These “Custom Stock” shoots are presented to stock photographers as an enhanced “stock” opportunity. At the same time, these are presented to clients that this is an sensible business practice that will allow them to acquire professional quality assignment images, shot to their specifications at no risk to themselves and for stock photography prices.

What “Custom Stock” actually is though is “competitive spec”. Multiple photographers are asked to “bid” on a chance to provide the requested images. Out of those that provide bids, maybe up to five are chosen. From the images provided the client may then choose the image or images they want to license at the previously agreed upon fee. However, the client is under absolutely no obligation to license any of the images. If an images is licensed, the agreed upon fee for the service is then split between the company providing the service and the photographer with the commissions varying by company.

This trend was actually started by OnRequest Images who in fact, coined the term “Custom Stock” but others, including more traditional stock agencies are beginning to follow suit. Index Stock Imagery has also jumped into the pool with its Index Custom Stock service which closely follows the OnRequest model. Other are sure to follow.

The Stock Artists Alliance (SAA), an industry association which represents photographers who produce images for rights-protected license has more information on its web site concerning OnRequest Images and the “Custom Stock” model.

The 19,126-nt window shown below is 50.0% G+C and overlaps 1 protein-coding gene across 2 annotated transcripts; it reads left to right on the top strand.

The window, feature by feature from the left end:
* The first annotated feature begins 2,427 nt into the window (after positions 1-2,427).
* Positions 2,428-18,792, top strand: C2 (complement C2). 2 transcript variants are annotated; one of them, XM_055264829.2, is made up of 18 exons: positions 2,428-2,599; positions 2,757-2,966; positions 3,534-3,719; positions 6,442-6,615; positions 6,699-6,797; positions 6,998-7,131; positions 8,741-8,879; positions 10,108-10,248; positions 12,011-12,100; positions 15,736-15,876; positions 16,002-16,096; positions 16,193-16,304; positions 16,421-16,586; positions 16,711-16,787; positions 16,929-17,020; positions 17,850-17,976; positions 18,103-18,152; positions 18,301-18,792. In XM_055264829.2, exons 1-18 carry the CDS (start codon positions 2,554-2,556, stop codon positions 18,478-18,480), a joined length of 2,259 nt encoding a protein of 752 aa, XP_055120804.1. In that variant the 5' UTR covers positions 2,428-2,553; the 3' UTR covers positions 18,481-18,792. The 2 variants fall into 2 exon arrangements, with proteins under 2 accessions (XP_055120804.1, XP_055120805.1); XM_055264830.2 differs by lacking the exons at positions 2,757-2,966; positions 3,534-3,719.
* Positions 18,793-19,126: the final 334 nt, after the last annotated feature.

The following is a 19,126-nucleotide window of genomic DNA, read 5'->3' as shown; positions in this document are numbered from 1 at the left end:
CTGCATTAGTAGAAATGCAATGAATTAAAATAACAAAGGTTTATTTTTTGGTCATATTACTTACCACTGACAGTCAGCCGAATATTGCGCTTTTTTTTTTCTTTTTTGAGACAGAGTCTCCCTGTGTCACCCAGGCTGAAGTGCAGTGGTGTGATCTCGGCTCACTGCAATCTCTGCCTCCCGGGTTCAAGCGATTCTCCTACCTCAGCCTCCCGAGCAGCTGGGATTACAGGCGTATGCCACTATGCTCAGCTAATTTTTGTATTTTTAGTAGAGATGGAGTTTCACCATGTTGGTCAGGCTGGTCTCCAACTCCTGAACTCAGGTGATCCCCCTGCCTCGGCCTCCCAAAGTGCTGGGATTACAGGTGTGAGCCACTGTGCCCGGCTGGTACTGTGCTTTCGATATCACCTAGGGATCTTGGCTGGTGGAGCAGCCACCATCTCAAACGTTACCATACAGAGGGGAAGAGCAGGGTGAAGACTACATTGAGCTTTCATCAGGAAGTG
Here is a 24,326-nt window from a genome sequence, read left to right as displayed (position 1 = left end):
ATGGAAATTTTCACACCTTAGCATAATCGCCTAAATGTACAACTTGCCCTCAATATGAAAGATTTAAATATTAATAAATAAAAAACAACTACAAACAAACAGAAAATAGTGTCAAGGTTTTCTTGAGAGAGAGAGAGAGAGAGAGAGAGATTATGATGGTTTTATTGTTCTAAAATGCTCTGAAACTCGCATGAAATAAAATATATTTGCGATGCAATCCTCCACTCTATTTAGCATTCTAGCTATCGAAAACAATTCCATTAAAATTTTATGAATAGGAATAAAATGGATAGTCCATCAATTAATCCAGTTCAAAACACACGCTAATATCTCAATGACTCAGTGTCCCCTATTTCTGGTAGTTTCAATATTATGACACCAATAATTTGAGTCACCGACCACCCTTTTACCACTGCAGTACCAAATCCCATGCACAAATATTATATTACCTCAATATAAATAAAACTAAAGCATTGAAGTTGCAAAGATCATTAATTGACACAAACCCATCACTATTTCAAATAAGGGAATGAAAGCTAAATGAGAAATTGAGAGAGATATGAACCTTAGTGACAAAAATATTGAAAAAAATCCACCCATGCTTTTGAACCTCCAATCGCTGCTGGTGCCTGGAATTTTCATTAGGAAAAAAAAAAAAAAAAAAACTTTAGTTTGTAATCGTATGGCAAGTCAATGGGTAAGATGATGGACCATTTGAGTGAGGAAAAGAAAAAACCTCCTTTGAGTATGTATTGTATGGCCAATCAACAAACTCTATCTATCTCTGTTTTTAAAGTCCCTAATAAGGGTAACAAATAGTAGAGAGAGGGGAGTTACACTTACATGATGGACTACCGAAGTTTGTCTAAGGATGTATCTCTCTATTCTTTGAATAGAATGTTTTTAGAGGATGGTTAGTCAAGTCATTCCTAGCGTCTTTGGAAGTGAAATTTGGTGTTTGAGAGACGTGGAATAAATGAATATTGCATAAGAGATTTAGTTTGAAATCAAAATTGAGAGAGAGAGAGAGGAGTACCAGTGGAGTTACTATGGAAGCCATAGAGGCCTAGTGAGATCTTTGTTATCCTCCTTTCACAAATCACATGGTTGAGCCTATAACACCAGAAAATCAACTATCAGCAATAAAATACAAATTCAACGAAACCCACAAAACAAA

The SAA web site can be found at:

More information about OnRequest Images can be found at:

Index Custom Stock service from Index Stock Imagery can be found at:

Jim Hunter
Assignment – Stock – Fine Art

Did I mess up big time?


I checked out the NoSpec site and have a quick question on mockups and I would really appreciate it if you could give me some advice. Here’s the scenario. I just got off the phone with a potential client who’s looking for someone to design his logo. This happened a couple of hours before I checked your site. Oops.

He can’t draw so he just needs someone to draw a design based on a rough image he sent me and after he gets the sketch he’ll finish the rest himself on Photoshop. Now, he happened to mention that he’s getting designs and quotes from other illustrators and he’s going to check out everyone’s mockups and choose from there.

So now the question is, did I mess up big time? If so, what do you suggest I do about it? He’s also expressed some interest in buying some of my more expensive art later on, which if he does, will be much more expensive than this logo so I’d like to fix this without ruining the potential business relationship in the long term.

Please let me know what you think. I’d appreciate any advice you can offer.

Hungry Artist